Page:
If writers should, “write what they know,” should artists do the same? According to Anya Tish’s third installment of Homage to Domestic Familiarity, the answer is no. While the artists in this show are indeed using “banal” objects as both subject and object, the peculiar nature of art (and its audience) nudges them into surrealist and dada-esque territory. It’s familiar inasmuch as we recognize the stuff of middle-class contemporary American living, but the prime mover here is the contrast between the individual artist’s experiences, the collision of opposing milieus which is intensified by the show’s setting and title. The result is a viewing experience that’s one step removed, one which curiously reveals more about the mythology of America and Middle Class and Suburbia than about actual life in the ‘burbs.
As expected, mass-production and mass-consumption make multiple appearances in “Homage…” James Zamora’s wall-filling, Flags of the World is a painterly depiction of fluorescently lit packaged cheese at a grocery store. The focus in this painting is the brightly colored packaging and the labels which proclaim the nationality of each shredded or sliced dairy product. The colors are saccharine, and it isn’t quite as lovingly executed as his adjacent smaller paintings, both of which recall Dutch still life. Still, if a slightly moldy rind in a Van so-and-so symbolizes the brevity of life, than Zamora’s cheese hints at the possibility of living forever, albeit in refrigerated and vacuum-packed ubiquity.
Such stylized renditions of over-consumption are evident in the work of Jonathan Clark and Daniela Edburg, to vastly different effect. Clark, riding the wave of what might be referred to as ‘accumulation art,’ creates Oldenburg-scaled objects out of amassed particulates. “Match” is fun to look at but somewhat maddening in terms of its obsessive one-note nature. Edburg’s Spinster is an image of a frantically knitting woman. It recalls hoarders and agoraphobics, but the exaggerated figure and hyper-saturated pink yarn are more fun than frightening, even in all their tentacle-like anthropomorphism.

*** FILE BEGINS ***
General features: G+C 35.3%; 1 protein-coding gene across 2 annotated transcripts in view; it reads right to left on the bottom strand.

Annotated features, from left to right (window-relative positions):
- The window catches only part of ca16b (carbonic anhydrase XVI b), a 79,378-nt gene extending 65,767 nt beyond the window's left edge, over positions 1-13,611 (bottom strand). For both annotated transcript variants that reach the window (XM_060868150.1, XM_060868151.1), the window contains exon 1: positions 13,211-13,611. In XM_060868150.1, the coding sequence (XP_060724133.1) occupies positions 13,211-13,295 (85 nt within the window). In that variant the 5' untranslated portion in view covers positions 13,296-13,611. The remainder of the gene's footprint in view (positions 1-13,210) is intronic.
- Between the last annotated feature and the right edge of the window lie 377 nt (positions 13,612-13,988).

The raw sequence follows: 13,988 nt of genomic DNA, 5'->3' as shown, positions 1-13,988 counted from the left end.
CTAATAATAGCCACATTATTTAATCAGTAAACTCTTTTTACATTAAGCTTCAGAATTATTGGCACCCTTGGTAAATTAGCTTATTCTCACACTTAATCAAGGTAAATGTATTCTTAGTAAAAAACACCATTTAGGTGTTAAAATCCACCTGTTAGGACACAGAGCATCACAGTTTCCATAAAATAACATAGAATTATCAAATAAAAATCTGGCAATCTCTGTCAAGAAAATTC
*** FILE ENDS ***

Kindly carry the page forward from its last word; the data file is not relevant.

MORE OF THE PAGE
Mohammed al Shammarey’s Arab Cola adds a more serious inflection to this dialogue, one which is easily juxtaposed with Shelby David Meier’s tumbling Whataburger cups. Both raise the specter of garbage, of the immediate detritus created in a single-use society. But while Meier’s roll jerkily about on the floor like fast-food jumping beans, Shammarey’s elegant three-part image of a dishdasha clad man juxtaposed against Coca-Cola red sets up an open-ended narrative. The crushed final can reads like a question mark. Is this the goal of Western interests in the Middle East? Is the flattening a physical or cultural one?
However cumbersome the title, Homage to Domestic Familiarity III, it is appropriate. This exhibition doesn’t purport to show us day-to-day existence, it takes our humdrum stuff and interprets it voyeuristically. None of these pieces feel autobiographical, which is interesting because it speaks to the intended audience. (It’s hard to imagine well-heeled collectors buying ambiguously labeled “Italian Cheese” in a store lit like an OR) It’s the irony and weirdness of these symbols that each artist seems to be marveling at, not their familiarity.